Notable changes in tax law compliance for 2016 and 2017
There are increased penalties for failing to file information returns, like 1099s, timely/correctly. Current penalties are $100 for each return. Pursuant to the Trade Preferences Extension Act of 2015 Penalties will increase to $250. Further, penalties double to $500 for “intentional disregard”. These changes are effective starting January 1, 2016. Finally, if the taxpayer takes quick corrective action and re-issues the 1099s with corrected information within 30 days of the due date, there may be some relief on the amount of the penalty assessed.
Starting in 2017, S corporation, partnership and LLC tax returns will be due 2 1/2 months after year end (therefore, March 15 for calendar year tax years instead of April 15) and most C corporation returns will be due 3 1/2 months after year end (therefore, most C corps will now file tax returns on April 15 instead of March 15). Arguably, the IRS made this change in order to require flow-through entities to file their 1120S and 1065 information tax returns along with the Schedule K-1s in March so that the IRS can be watching for the K-1 income when the shareholders, partners and LLC members file their 1040 income tax returns a month later.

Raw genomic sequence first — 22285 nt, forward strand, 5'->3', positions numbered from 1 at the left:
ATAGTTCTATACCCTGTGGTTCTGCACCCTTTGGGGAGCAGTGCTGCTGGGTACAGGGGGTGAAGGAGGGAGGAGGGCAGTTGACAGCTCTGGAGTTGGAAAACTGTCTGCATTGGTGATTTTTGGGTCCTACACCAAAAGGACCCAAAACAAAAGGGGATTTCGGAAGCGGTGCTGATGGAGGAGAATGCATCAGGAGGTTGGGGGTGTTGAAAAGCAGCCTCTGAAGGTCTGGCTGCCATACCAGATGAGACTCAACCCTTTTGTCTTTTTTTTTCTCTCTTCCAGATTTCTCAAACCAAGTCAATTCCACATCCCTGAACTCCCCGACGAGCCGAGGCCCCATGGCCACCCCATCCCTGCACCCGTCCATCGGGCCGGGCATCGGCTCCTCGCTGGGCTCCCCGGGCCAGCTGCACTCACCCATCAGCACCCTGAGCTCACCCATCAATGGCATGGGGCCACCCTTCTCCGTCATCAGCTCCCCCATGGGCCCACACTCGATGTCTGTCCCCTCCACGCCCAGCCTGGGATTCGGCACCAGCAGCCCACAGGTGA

Mortgage interest statements, 1098, you receive each year from your lenders will in the future include your outstanding principal balance, the origination date of the loan and the address of the property. This information, arguably, will allow the IRS to catch lump sum payments made on the mortgage in addition to normal monthly payments, allowing the IRS to look for individuals who may have more disposable income than their reported income suggests the taxpayer should have.